20th Century

Patricia Mayer

Patricia Mayer (1928-1999) was a German-born chemist. She is recognized for pioneering research in natural bioactive compounds and the founding of Basel Beauty Institute. [1]

Early Years and Education

Patricia Mayer was born in Berlin in September 1928 to Paul Mayer, an architect from the Bauhaus school. The political and social upheavals of the time prompted the Mayer family to relocate to Switzerland when Patricia was five years old. Shortly after the move, her mother passed away due to lung cancer. In Switzerland, she was home-schooled by Paul, who taught her about art and science.

Patricia pursued her higher education at the University of Basel, where she completed her undergraduate studies in biochemistry in 1952. Despite the challenges of being one of the few women in her field, she excelled academically and began her research career at the university’s Pharmaceutical Institute, working under Dr. Tadeus Reichstein, a Nobel Prize laureate.

Research and Impact

At the age of 26, Patricia joined Hoffman La-Roche as a research scientist, developing formulations for the Pantene brand. Despite her innovative proposals for researching the bioactive compounds in plant extracts, her ideas were often overlooked by the company as they prioritized researches on vitamins.

Feeling underappreciated and frustrated by the constraints of corporate research, Mayer decided to found an independent laboratory, with the assistance from Dr. Lotte Loewe, an experienced chemist and scientist who she met at a conference and shared the same strong interest in natural bioactive compounds with her. Their partnership marked the beginning of a fruitful collaboration. In 1965, they developed “Cellumiva,” a compound that combined multiple potent antioxidants and natural bioactives, demonstrated significant effectiveness in enhancing fibroblast cell vitality and promoting skin tissue healing.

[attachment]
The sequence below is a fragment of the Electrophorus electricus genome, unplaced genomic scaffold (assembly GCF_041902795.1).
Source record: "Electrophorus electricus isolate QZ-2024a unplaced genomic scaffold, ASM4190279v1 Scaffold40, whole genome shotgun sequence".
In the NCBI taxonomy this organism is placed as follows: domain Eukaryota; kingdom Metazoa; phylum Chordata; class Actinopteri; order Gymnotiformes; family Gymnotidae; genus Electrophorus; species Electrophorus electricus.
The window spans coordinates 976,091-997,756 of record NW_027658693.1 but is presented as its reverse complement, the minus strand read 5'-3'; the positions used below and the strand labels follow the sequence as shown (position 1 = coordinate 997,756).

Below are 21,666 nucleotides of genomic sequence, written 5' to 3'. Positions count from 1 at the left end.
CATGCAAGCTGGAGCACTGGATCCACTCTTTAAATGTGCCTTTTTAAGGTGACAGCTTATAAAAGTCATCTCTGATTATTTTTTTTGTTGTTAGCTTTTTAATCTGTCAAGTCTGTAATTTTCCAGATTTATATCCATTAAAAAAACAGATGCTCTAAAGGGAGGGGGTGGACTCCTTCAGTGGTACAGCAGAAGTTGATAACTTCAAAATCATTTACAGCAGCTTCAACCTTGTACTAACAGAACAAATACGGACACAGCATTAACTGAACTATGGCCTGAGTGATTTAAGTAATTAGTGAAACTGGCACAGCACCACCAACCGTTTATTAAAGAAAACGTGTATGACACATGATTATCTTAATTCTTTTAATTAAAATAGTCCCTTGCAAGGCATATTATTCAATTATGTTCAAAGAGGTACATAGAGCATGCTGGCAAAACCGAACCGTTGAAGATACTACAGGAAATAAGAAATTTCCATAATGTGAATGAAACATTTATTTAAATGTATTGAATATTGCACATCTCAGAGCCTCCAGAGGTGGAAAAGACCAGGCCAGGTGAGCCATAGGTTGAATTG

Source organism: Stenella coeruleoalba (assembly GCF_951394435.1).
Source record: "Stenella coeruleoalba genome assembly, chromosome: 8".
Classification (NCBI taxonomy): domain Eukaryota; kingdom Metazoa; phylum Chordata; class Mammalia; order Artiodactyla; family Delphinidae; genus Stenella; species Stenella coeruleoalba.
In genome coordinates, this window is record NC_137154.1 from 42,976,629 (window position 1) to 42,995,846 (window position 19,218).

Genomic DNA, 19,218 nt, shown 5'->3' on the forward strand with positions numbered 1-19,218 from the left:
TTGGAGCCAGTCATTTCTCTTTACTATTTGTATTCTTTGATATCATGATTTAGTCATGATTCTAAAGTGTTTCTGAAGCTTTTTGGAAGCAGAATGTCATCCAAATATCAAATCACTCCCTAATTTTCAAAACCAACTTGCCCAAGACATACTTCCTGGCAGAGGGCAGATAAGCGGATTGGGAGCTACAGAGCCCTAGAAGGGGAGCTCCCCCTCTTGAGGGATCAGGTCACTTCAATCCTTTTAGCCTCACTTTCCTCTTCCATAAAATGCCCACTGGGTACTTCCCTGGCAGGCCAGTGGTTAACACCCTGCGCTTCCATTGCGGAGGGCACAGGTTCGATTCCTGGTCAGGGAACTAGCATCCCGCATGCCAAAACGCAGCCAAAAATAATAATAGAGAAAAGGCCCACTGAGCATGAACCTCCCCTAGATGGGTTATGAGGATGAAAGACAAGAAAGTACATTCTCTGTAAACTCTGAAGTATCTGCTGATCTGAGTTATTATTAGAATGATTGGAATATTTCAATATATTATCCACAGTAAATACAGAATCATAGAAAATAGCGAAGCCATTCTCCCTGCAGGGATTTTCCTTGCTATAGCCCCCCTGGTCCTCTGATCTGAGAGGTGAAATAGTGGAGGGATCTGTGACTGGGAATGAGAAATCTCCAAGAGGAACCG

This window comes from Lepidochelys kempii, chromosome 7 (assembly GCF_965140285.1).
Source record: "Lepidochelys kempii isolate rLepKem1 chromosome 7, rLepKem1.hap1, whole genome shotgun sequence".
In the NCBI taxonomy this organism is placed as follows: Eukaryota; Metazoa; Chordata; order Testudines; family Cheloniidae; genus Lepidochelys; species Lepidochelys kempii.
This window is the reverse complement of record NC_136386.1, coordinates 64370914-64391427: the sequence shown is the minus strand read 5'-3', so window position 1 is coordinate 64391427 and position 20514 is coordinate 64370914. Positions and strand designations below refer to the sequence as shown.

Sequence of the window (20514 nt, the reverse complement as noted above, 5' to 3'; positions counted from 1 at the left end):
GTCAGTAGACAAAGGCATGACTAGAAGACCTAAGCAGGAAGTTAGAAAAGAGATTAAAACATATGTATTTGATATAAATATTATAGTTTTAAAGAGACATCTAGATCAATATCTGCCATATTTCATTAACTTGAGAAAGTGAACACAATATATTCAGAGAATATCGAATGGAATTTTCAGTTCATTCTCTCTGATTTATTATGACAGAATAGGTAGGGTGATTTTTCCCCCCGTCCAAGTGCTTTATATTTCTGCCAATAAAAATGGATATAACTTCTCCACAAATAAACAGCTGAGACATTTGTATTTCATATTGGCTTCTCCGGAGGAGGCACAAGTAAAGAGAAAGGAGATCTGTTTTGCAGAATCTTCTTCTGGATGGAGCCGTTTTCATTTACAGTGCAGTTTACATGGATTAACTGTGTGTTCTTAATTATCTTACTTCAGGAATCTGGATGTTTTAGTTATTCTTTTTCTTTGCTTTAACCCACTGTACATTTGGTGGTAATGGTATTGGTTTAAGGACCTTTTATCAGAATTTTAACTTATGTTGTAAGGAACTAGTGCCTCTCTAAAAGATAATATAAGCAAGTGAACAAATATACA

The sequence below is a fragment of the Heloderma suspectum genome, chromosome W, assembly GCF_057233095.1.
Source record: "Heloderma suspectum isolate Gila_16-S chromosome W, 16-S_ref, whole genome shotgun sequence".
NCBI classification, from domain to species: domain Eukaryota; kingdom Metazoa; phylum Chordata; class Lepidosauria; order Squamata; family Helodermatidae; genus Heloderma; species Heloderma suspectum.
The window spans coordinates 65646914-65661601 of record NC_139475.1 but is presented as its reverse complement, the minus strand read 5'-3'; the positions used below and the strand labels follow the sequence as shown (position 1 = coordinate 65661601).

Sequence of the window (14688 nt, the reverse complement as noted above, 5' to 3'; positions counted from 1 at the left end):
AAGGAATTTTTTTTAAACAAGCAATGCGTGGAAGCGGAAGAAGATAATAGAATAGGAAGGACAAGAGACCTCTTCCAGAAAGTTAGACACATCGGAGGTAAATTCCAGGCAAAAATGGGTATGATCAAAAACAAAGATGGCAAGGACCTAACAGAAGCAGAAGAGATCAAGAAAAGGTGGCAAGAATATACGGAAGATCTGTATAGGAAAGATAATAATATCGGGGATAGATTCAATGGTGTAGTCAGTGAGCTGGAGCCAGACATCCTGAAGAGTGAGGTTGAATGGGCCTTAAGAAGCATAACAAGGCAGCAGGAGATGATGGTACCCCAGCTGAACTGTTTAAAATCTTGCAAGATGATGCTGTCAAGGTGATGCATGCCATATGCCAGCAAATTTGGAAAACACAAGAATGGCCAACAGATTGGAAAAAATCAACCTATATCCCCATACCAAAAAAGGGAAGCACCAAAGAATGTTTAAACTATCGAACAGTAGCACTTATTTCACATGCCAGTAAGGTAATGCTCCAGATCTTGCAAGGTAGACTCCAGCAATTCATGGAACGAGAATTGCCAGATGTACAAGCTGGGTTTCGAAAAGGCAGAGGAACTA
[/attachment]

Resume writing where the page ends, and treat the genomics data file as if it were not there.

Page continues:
The discovery of Cellumiva brought Patricia Mayer and her laboratory into the beauty care industry. They were funded by the German skin care giant, Beiersdorf. Her work focused on the application of natural bioactive compounds in beauty care products.

Personal Life and Recognition

Mayer’s personal life was marked by the same resilience and strength that characterized her professional life. Although underappreciated, her friendship with Lotte Loewe was not only a professional alliance but also a profound bond that supported both women through their shared challenges and successes in a male-dominated time. Mayer and Loewe were both members of the Swiss Microanalytic Society.

Later years

After her mentor and friend passed away, Mayer took Loewe’s only grand daughter into her care. She spent most of her late years in Basel and passed away in 1999.


  1. ^  Ogilvie, Marilyn BaileyHarvey, Joy Dorothy (2000-01-01). The Biographical Dictionary of Women in Science: L-Z. Taylor & Francis. ISBN 9780415920407.
  2. ^ “Katalog der Deutschen Nationalbibliothek”portal.dnb.de (in German). Retrieved 2020-09-29.

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